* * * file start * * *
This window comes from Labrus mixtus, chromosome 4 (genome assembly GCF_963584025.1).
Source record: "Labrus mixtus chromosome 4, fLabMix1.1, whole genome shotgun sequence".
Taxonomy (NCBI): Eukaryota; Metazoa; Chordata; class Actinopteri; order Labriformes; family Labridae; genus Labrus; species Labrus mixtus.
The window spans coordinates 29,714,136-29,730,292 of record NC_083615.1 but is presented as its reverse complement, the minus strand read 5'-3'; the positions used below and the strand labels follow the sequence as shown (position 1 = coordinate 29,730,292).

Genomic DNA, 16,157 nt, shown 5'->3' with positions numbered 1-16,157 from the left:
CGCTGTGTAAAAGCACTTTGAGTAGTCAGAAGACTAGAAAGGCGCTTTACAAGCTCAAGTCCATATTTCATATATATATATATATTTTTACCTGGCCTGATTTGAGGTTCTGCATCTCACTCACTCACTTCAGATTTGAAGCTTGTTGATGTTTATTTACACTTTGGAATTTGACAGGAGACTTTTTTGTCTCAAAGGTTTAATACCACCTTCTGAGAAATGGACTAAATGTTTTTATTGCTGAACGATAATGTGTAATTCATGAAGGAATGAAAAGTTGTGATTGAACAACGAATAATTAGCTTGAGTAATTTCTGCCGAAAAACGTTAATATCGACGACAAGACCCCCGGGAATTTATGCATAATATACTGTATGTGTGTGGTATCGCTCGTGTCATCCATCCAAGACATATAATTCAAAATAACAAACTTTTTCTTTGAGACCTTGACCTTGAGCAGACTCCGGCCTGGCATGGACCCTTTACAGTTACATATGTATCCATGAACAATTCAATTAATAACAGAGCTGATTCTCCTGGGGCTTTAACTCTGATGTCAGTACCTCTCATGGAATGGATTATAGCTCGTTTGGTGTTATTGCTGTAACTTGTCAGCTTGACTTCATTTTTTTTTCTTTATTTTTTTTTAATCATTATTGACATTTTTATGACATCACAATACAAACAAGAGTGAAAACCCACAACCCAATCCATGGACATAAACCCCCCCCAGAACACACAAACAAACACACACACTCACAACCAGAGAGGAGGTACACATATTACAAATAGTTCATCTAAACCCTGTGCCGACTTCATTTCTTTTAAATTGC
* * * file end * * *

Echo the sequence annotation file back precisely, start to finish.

This window comes from Labrus mixtus, chromosome 4 (genome assembly GCF_963584025.1).
Source record: "Labrus mixtus chromosome 4, fLabMix1.1, whole genome shotgun sequence".
Taxonomy (NCBI): Eukaryota; Metazoa; Chordata; class Actinopteri; order Labriformes; family Labridae; genus Labrus; species Labrus mixtus.
The window spans coordinates 29,714,136-29,730,292 of record NC_083615.1 but is presented as its reverse complement, the minus strand read 5'-3'; the positions used below and the strand labels follow the sequence as shown (position 1 = coordinate 29,730,292).

Genomic DNA, 16,157 nt, shown 5'->3' with positions numbered 1-16,157 from the left:
CGCTGTGTAAAAGCACTTTGAGTAGTCAGAAGACTAGAAAGGCGCTTTACAAGCTCAAGTCCATATTTCATATATATATATATATTTTTACCTGGCCTGATTTGAGGTTCTGCATCTCACTCACTCACTTCAGATTTGAAGCTTGTTGATGTTTATTTACACTTTGGAATTTGACAGGAGACTTTTTTGTCTCAAAGGTTTAATACCACCTTCTGAGAAATGGACTAAATGTTTTTATTGCTGAACGATAATGTGTAATTCATGAAGGAATGAAAAGTTGTGATTGAACAACGAATAATTAGCTTGAGTAATTTCTGCCGAAAAACGTTAATATCGACGACAAGACCCCCGGGAATTTATGCATAATATACTGTATGTGTGTGGTATCGCTCGTGTCATCCATCCAAGACATATAATTCAAAATAACAAACTTTTTCTTTGAGACCTTGACCTTGAGCAGACTCCGGCCTGGCATGGACCCTTTACAGTTACATATGTATCCATGAACAATTCAATTAATAACAGAGCTGATTCTCCTGGGGCTTTAACTCTGATGTCAGTACCTCTCATGGAATGGATTATAGCTCGTTTGGTGTTATTGCTGTAACTTGTCAGCTTGACTTCATTTTTTTTTCTTTATTTTTTTTTAATCATTATTGACATTTTTATGACATCACAATACAAACAAGAGTGAAAACCCACAACCCAATCCATGGACATAAACCCCCCCCAGAACACACAAACAAACACACACACTCACAACCAGAGAGGAGGTACACATATTACAAATAGTTCATCTAAACCCTGTGCCGACTTCATTTCTTTTAAATTGC